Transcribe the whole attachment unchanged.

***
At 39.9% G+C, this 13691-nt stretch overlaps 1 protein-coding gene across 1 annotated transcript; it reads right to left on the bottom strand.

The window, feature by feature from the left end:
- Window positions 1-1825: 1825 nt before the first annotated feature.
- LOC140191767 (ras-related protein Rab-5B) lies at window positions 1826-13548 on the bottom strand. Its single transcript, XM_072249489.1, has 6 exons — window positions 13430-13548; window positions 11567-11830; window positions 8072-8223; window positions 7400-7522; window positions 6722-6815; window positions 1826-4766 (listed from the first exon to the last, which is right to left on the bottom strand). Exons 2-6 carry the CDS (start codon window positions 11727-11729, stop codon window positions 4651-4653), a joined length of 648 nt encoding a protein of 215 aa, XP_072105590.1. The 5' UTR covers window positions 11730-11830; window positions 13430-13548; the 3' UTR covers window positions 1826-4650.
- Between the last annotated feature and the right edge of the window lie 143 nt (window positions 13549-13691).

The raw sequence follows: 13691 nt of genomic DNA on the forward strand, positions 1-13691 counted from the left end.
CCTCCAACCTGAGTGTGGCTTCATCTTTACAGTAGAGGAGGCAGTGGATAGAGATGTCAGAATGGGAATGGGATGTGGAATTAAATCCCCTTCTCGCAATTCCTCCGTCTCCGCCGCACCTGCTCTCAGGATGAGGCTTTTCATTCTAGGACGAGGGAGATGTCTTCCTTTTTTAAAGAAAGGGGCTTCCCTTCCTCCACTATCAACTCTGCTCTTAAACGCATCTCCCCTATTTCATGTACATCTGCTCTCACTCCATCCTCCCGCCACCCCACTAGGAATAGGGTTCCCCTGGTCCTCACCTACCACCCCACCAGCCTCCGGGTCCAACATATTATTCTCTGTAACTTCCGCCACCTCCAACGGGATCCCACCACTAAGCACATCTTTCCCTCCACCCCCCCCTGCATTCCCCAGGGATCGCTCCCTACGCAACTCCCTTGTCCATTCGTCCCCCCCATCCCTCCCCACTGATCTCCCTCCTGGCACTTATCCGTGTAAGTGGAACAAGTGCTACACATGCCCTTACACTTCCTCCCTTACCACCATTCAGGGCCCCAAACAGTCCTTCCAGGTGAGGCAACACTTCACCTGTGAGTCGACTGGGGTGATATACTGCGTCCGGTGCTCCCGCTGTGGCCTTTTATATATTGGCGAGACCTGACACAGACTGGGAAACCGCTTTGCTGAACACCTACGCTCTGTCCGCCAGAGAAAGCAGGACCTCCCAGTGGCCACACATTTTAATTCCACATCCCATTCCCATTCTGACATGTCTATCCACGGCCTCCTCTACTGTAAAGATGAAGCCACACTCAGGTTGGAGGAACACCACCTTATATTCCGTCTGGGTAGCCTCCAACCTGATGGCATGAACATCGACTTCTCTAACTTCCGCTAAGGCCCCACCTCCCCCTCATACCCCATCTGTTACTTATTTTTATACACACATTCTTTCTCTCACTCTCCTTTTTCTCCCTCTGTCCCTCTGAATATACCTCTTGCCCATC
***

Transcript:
At 39.9% G+C, this 13691-nt stretch overlaps 1 protein-coding gene across 1 annotated transcript; it reads right to left on the bottom strand.

The window, feature by feature from the left end:
- Window positions 1-1825: 1825 nt before the first annotated feature.
- LOC140191767 (ras-related protein Rab-5B) lies at window positions 1826-13548 on the bottom strand. Its single transcript, XM_072249489.1, has 6 exons — window positions 13430-13548; window positions 11567-11830; window positions 8072-8223; window positions 7400-7522; window positions 6722-6815; window positions 1826-4766 (listed from the first exon to the last, which is right to left on the bottom strand). Exons 2-6 carry the CDS (start codon window positions 11727-11729, stop codon window positions 4651-4653), a joined length of 648 nt encoding a protein of 215 aa, XP_072105590.1. The 5' UTR covers window positions 11730-11830; window positions 13430-13548; the 3' UTR covers window positions 1826-4650.
- Between the last annotated feature and the right edge of the window lie 143 nt (window positions 13549-13691).

The raw sequence follows: 13691 nt of genomic DNA on the forward strand, positions 1-13691 counted from the left end.
CCTCCAACCTGAGTGTGGCTTCATCTTTACAGTAGAGGAGGCAGTGGATAGAGATGTCAGAATGGGAATGGGATGTGGAATTAAATCCCCTTCTCGCAATTCCTCCGTCTCCGCCGCACCTGCTCTCAGGATGAGGCTTTTCATTCTAGGACGAGGGAGATGTCTTCCTTTTTTAAAGAAAGGGGCTTCCCTTCCTCCACTATCAACTCTGCTCTTAAACGCATCTCCCCTATTTCATGTACATCTGCTCTCACTCCATCCTCCCGCCACCCCACTAGGAATAGGGTTCCCCTGGTCCTCACCTACCACCCCACCAGCCTCCGGGTCCAACATATTATTCTCTGTAACTTCCGCCACCTCCAACGGGATCCCACCACTAAGCACATCTTTCCCTCCACCCCCCCCTGCATTCCCCAGGGATCGCTCCCTACGCAACTCCCTTGTCCATTCGTCCCCCCCATCCCTCCCCACTGATCTCCCTCCTGGCACTTATCCGTGTAAGTGGAACAAGTGCTACACATGCCCTTACACTTCCTCCCTTACCACCATTCAGGGCCCCAAACAGTCCTTCCAGGTGAGGCAACACTTCACCTGTGAGTCGACTGGGGTGATATACTGCGTCCGGTGCTCCCGCTGTGGCCTTTTATATATTGGCGAGACCTGACACAGACTGGGAAACCGCTTTGCTGAACACCTACGCTCTGTCCGCCAGAGAAAGCAGGACCTCCCAGTGGCCACACATTTTAATTCCACATCCCATTCCCATTCTGACATGTCTATCCACGGCCTCCTCTACTGTAAAGATGAAGCCACACTCAGGTTGGAGGAACACCACCTTATATTCCGTCTGGGTAGCCTCCAACCTGATGGCATGAACATCGACTTCTCTAACTTCCGCTAAGGCCCCACCTCCCCCTCATACCCCATCTGTTACTTATTTTTATACACACATTCTTTCTCTCACTCTCCTTTTTCTCCCTCTGTCCCTCTGAATATACCTCTTGCCCATC